Saturday, December 4, 2021

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A new report shows, despite getting billions under the American Rescue Plan, many airlines continue to disrupt travelers' plans with cancellations, and Congress averts a government shutdown for now.

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U.S. House passes a stopgap government funding bill; the Omicron variant is found in Minnesota; Biden administration revives the "Remain in Mexico" policy; and the Bidens light the National Christmas Tree.

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Seniors in non-urban areas struggle with hunger disproportionately; rural communities make a push for federal money; and Planned Parenthood takes a case to the Montana Supreme Court.

Sisolak Urges Passage of Build Back Better Reconciliation Bill

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Thursday, October 7, 2021   

CARSON CITY, Nev. -- Congress is hashing out the size of the Build Back Better reconciliation bill, which would put billions toward the fight against climate change.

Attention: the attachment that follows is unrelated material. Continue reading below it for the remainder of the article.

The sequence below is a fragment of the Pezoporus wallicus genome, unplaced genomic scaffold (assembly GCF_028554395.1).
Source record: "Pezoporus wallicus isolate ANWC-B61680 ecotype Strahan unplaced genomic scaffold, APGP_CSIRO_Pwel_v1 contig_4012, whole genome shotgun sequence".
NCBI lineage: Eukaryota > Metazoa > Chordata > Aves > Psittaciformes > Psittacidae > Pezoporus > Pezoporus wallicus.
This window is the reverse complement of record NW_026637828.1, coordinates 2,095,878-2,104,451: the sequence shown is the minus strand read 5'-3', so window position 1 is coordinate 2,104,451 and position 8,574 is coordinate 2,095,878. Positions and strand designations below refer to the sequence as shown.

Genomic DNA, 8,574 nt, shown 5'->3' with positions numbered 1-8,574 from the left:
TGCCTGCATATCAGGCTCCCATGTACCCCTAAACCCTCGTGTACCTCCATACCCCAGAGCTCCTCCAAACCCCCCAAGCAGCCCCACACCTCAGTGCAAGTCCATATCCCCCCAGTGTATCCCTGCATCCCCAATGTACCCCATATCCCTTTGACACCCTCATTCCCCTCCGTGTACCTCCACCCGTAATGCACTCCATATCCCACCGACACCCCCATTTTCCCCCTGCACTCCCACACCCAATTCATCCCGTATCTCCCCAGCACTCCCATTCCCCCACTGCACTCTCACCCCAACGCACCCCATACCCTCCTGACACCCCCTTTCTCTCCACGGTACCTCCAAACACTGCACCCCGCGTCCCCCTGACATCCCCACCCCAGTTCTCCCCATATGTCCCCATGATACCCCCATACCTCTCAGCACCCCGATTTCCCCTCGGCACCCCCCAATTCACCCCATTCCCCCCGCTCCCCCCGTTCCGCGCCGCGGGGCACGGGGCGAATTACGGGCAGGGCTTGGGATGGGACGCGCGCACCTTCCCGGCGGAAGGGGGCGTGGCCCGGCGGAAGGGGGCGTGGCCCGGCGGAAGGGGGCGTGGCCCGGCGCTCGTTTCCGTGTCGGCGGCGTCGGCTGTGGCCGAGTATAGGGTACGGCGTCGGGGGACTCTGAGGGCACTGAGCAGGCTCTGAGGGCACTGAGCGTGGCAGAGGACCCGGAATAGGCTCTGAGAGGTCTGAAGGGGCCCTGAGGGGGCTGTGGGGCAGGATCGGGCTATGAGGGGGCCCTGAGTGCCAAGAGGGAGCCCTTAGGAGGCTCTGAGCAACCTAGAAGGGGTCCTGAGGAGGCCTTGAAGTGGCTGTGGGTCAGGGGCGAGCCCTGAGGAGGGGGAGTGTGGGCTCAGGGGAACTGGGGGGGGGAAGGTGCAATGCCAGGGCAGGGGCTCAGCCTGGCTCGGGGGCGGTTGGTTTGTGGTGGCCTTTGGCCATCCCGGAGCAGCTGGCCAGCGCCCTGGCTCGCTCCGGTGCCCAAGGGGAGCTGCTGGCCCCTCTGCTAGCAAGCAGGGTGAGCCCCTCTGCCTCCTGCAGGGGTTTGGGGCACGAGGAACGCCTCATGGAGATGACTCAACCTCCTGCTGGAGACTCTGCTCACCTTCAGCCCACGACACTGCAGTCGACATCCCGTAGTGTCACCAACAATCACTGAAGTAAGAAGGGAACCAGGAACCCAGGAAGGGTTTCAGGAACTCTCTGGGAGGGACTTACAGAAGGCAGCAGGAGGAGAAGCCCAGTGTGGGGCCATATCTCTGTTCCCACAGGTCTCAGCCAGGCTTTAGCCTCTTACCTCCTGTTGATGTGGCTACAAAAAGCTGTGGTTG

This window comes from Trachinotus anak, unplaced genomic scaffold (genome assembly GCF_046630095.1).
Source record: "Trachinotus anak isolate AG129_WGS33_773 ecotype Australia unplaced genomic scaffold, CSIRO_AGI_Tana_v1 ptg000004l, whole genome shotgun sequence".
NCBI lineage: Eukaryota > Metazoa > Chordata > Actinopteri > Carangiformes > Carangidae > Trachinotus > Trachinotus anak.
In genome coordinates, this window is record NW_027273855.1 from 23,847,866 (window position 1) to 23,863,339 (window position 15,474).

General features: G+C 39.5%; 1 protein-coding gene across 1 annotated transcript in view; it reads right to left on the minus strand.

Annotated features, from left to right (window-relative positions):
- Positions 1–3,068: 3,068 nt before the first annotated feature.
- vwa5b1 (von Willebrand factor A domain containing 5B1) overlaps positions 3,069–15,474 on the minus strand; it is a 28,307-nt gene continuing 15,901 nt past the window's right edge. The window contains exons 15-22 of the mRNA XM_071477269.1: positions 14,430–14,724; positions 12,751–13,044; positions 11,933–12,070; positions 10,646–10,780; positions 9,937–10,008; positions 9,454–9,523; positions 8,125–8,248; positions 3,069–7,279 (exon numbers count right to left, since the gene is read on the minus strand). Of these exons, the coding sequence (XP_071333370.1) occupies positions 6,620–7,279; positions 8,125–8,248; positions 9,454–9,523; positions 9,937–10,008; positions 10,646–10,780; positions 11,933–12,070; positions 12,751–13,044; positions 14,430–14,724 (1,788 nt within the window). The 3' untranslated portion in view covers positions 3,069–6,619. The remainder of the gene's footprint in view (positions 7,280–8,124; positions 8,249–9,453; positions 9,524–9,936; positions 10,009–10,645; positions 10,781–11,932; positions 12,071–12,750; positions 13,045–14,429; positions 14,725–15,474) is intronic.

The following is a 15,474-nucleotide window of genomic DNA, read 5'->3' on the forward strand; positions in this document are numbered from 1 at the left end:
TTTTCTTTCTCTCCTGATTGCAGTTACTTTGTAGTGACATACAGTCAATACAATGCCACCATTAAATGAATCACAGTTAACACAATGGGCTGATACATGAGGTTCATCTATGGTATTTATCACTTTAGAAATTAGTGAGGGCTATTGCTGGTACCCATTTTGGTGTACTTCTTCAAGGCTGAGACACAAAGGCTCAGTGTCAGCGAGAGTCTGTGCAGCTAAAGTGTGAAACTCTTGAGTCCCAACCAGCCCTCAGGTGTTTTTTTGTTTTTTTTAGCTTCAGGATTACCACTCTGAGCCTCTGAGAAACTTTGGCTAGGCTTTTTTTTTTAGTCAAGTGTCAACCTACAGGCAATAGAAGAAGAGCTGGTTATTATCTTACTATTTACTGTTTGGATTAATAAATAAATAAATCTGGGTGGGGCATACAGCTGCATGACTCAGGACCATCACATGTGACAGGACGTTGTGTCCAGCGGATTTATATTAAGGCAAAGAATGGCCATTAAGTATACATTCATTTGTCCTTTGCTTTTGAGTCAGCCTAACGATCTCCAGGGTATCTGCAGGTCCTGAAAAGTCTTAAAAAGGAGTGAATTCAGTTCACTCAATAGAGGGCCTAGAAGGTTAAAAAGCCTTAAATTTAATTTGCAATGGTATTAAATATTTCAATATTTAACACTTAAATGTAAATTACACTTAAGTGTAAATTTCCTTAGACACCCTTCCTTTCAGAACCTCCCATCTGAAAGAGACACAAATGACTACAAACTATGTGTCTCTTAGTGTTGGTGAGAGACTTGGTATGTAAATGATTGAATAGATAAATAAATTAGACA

Now, Gov. Steve Sisolak is calling on Congress to pass it, so Nevada can meet its climate goals. Sisolak said the bill will supercharge the expansion of solar, and it's a good thing, since the state is spending $2 billion to improve access to the regional grid.

"We invested in the solar transmission lines to make it part of the grid where we can export a lot of the solar that is being captured," Sisolak emphasized.

Opponents of the Biden administration's proposal complain it costs too much. However, the bill would accelerate Nevada's progress toward its goal of getting half of our electricity from renewable sources by 2030, and 100% by 2050.

The geothermal fields in Ely are key to that plan. Nevada's lithium mines are crucial for battery storage going forward, as is the state's $100 million project to build a network of electric vehicle charging stations.

Jennifer Granholm, U.S. Secretary of Energy, urged Congress to seize the moment and cut a deal.

"The biggest engine for job creation that we've seen in well over a decade," Granholm outlined. "Our nation's ability to compete and lead in the 21st century economy, the best opportunity we've ever had to prevent the worst of climate change, is on the line."

Granholm noted the Build Back Better proposal contains $33.5 billion dollars for projects to improve communities' resilience to disasters linked to climate change, which will benefit people in marginalized communities hit hardest by wildfires, heat waves and air pollution.




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